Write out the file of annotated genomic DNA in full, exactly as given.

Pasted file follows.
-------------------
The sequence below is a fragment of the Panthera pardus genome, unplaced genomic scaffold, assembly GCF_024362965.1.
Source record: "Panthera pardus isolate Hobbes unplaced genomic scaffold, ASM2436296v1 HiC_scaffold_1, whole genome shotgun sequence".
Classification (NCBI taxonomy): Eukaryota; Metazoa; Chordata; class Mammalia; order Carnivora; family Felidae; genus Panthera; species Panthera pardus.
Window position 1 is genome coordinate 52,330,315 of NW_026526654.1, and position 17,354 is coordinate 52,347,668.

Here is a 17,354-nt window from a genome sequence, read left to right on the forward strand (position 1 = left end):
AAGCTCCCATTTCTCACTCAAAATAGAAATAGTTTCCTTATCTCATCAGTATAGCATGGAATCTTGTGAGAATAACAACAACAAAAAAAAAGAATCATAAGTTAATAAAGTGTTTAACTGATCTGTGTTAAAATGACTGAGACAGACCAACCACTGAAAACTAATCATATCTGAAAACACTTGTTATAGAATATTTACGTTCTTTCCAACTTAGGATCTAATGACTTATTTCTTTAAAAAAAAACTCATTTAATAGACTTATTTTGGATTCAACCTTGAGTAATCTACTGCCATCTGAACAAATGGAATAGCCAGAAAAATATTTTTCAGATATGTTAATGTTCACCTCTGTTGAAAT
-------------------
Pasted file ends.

The sequence below is a fragment of the Panthera pardus genome, unplaced genomic scaffold, assembly GCF_024362965.1.
Source record: "Panthera pardus isolate Hobbes unplaced genomic scaffold, ASM2436296v1 HiC_scaffold_1, whole genome shotgun sequence".
Classification (NCBI taxonomy): Eukaryota; Metazoa; Chordata; class Mammalia; order Carnivora; family Felidae; genus Panthera; species Panthera pardus.
Window position 1 is genome coordinate 52,330,315 of NW_026526654.1, and position 17,354 is coordinate 52,347,668.

Here is a 17,354-nt window from a genome sequence, read left to right on the forward strand (position 1 = left end):
AAGCTCCCATTTCTCACTCAAAATAGAAATAGTTTCCTTATCTCATCAGTATAGCATGGAATCTTGTGAGAATAACAACAACAAAAAAAAAGAATCATAAGTTAATAAAGTGTTTAACTGATCTGTGTTAAAATGACTGAGACAGACCAACCACTGAAAACTAATCATATCTGAAAACACTTGTTATAGAATATTTACGTTCTTTCCAACTTAGGATCTAATGACTTATTTCTTTAAAAAAAAACTCATTTAATAGACTTATTTTGGATTCAACCTTGAGTAATCTACTGCCATCTGAACAAATGGAATAGCCAGAAAAATATTTTTCAGATATGTTAATGTTCACCTCTGTTGAAAT